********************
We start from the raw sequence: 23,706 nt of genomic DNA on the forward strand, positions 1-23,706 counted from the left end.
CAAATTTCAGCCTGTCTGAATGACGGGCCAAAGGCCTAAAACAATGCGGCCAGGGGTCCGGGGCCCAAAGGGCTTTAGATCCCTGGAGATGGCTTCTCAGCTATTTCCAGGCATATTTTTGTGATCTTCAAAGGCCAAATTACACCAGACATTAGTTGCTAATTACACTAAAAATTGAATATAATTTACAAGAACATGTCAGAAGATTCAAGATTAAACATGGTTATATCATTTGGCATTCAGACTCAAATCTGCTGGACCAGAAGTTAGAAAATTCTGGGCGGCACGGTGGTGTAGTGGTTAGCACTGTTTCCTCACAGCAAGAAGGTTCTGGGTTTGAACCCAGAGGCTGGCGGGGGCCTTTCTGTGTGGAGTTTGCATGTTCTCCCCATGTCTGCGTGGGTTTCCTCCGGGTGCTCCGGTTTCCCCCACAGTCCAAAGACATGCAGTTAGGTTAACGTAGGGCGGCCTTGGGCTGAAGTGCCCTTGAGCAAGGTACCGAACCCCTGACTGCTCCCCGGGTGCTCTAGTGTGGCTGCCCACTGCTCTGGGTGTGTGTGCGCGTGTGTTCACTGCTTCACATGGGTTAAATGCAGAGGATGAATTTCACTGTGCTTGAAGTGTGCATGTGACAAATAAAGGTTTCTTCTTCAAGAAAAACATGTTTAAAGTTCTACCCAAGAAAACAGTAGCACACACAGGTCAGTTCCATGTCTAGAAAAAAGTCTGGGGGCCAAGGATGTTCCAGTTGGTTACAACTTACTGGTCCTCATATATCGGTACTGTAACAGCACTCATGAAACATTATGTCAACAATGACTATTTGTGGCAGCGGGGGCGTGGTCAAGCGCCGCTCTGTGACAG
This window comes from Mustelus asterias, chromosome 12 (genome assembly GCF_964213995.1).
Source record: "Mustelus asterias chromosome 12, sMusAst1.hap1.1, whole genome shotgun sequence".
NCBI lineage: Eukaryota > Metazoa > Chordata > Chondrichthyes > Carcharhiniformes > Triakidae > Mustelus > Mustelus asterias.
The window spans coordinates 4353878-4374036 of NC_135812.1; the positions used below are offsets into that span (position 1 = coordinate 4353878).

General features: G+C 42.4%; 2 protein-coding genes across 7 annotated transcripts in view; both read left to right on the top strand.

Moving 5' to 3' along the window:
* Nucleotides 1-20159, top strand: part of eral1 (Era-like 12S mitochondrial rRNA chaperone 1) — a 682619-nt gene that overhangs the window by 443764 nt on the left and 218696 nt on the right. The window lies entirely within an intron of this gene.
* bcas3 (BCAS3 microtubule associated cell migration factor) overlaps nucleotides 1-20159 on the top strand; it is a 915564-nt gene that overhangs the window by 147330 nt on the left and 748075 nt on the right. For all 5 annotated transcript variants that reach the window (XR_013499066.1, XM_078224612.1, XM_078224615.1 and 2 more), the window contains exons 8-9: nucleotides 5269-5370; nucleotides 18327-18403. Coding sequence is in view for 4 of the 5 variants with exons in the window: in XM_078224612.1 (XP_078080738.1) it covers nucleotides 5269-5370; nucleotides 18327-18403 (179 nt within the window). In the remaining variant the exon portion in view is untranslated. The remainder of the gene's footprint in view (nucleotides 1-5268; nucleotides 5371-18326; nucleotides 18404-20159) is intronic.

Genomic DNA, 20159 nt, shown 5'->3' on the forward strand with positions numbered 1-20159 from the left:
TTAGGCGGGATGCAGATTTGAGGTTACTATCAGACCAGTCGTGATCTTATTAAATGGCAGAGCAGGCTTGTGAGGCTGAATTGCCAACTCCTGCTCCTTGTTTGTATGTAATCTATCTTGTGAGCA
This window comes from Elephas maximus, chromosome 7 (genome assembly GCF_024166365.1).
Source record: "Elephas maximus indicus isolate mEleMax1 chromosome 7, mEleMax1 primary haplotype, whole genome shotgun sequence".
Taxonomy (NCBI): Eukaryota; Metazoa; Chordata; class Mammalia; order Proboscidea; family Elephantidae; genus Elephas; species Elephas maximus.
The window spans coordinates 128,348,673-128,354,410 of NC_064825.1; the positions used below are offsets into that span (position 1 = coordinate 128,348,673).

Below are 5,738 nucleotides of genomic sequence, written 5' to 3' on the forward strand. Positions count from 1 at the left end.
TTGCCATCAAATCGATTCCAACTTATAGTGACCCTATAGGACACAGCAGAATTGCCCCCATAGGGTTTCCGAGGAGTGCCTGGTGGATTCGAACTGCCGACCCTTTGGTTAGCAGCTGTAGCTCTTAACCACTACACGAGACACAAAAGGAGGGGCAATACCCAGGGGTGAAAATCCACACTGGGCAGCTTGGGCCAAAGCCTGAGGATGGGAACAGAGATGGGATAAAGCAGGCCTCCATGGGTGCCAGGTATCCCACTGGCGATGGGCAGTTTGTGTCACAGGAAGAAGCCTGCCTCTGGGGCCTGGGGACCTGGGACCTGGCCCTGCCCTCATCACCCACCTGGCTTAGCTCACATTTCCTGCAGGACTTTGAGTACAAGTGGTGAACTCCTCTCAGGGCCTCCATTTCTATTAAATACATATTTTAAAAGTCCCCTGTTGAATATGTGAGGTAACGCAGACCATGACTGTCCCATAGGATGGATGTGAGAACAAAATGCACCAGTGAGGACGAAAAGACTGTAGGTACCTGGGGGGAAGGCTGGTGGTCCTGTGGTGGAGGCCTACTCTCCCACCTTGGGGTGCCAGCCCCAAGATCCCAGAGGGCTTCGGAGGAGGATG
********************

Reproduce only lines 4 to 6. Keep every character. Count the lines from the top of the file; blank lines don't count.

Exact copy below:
Source record: "Mustelus asterias chromosome 12, sMusAst1.hap1.1, whole genome shotgun sequence".
NCBI lineage: Eukaryota > Metazoa > Chordata > Chondrichthyes > Carcharhiniformes > Triakidae > Mustelus > Mustelus asterias.
The window spans coordinates 4353878-4374036 of NC_135812.1; the positions used below are offsets into that span (position 1 = coordinate 4353878).